The Governor-General, His Excellency Sir Jerry Mateparae, is the Patron of the Katherine Mansfield Birthplace Society (KMBS)

Because of this connection, the Board of KMBS was asked to nominate a person for the the Governor-General's Anzac of the Year Award. The award recognises those who have demonstrated the qualities associated with the Anzac spirit: comradeship, compassion, courage and commitment. These qualities are symbolised in the image of Private Henderson, whose efforts to save wounded soldiers at Gallipoli have come to typify "the ordinary man stepping up to do extraordinary things in the service of others."
The award seeks to find a modern-day counterpart.

As a Board representing a female writer who died in 1923, we had to think of a nominee who somehow fused both the Anzac spirit and that of Mansfield.

The unanimous decision was to nominate Louise Nicholas. The Board's letter stated:

Louise Nicholas was gang raped by senior police officers when she was a young woman. Prosecution for these crimes did not occur until years after the events took place.

Following the trials, she has worked with the New Zealand Law Commission on a report on the victims of sexual crimes; with a team of legal researchers at Victoria University on the same topic, with the New Zealand Police, educating its officers about sexual crime; and with Rape Crisis.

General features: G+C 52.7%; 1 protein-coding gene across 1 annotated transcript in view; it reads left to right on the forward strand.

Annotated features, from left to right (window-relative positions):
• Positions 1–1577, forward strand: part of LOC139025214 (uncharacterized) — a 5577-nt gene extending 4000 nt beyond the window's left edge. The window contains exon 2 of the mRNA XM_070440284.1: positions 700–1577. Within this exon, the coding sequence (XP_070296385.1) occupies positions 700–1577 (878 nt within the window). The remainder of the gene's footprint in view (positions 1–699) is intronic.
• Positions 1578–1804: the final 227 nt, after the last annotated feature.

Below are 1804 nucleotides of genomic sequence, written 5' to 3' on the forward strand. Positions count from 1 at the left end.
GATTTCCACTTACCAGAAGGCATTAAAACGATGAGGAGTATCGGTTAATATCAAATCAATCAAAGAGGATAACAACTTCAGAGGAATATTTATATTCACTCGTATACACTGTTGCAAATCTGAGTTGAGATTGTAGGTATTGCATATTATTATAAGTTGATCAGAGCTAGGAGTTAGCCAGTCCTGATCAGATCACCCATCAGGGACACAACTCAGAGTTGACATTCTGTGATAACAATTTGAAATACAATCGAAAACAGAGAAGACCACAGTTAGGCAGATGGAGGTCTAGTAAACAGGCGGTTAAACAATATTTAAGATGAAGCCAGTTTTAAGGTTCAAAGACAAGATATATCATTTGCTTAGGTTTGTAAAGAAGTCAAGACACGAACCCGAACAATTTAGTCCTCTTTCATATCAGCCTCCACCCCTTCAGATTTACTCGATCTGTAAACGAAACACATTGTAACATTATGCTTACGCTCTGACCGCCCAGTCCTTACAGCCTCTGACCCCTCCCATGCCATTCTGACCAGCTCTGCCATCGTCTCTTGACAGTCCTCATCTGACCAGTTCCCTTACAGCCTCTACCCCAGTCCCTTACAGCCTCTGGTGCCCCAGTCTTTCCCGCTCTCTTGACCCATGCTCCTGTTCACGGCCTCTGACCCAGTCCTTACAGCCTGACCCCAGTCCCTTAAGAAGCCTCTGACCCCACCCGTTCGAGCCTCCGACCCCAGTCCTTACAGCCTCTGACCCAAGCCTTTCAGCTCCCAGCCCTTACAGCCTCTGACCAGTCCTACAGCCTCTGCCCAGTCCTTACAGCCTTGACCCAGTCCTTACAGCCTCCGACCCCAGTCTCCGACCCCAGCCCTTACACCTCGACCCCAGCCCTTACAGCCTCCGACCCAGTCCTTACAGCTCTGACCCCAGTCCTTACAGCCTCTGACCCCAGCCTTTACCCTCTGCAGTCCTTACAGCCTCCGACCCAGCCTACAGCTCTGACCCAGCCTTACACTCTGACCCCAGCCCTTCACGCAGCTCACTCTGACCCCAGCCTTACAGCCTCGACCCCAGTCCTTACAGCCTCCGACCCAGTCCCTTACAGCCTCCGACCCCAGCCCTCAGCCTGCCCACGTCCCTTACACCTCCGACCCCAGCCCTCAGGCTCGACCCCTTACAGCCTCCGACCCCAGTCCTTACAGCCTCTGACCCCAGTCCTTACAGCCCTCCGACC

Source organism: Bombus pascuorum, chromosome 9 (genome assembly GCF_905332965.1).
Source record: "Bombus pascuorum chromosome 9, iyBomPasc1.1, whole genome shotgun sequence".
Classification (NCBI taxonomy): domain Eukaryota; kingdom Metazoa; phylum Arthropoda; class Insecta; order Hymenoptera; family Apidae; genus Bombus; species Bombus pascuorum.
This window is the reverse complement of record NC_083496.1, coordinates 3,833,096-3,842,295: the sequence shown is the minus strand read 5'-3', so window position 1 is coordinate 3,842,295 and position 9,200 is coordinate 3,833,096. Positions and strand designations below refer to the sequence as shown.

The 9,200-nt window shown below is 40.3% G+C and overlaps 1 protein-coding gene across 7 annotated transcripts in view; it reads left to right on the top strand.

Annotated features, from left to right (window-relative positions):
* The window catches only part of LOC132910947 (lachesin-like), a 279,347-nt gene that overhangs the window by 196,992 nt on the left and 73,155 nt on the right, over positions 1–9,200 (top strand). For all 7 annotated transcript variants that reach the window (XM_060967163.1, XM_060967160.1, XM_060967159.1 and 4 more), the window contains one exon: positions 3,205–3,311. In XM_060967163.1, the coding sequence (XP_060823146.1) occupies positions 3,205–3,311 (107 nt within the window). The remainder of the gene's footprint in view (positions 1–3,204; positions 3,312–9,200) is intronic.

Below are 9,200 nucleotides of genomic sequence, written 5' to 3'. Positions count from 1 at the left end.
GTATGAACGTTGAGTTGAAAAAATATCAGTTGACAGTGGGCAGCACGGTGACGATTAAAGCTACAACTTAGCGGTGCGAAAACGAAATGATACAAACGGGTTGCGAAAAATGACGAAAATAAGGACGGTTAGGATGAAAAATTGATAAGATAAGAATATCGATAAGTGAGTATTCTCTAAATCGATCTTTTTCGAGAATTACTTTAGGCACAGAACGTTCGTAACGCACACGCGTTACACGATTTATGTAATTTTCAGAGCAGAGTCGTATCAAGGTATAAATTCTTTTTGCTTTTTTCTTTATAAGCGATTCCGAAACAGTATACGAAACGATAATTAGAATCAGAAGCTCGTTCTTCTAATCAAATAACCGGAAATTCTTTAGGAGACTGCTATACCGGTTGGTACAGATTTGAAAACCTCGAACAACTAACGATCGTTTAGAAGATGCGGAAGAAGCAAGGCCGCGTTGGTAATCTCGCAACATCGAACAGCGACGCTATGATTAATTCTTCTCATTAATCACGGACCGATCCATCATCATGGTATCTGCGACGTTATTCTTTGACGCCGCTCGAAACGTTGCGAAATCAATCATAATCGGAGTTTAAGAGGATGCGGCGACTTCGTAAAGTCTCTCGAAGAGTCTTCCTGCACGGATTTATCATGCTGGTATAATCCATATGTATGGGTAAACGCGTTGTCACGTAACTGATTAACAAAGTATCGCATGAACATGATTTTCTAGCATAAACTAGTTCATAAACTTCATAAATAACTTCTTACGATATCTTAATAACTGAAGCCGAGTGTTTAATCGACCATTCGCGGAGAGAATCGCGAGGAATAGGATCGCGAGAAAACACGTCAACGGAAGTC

Her comradeship is evident in this work to improve the treatment of victims of sexual crime; her compassion is illustrated by her working with the NZ Police to increase officers’ understanding of the impact of sexual crime; her courage is heroic for being visible in a small country as a victim of a sexual crime perpetrated by senior, powerful community figures; and, finally, her commitment is clear by her continuing work as an advocate for better understanding of sexual crime.

If the Anzac spirit is typified by the ordinary person stepping up to do extraordinary things in the service of others, there could not be a better illustration than Louise Nicholas.

The framing of the nomination is (perhaps because of its historic and military pedigree) male-oriented. It would be salutary if, in 2015, a female version of comradeship, compassion, courage and commitment was honoured by this award.

 On reflection, perhaps we can see a link between Louise Nicholas and Mansfield.

Many of Mansfield's stories deal with the imbalance of power between men and women and the vulnerablity of women.

The award is announced on April 23.

Fingers crossed.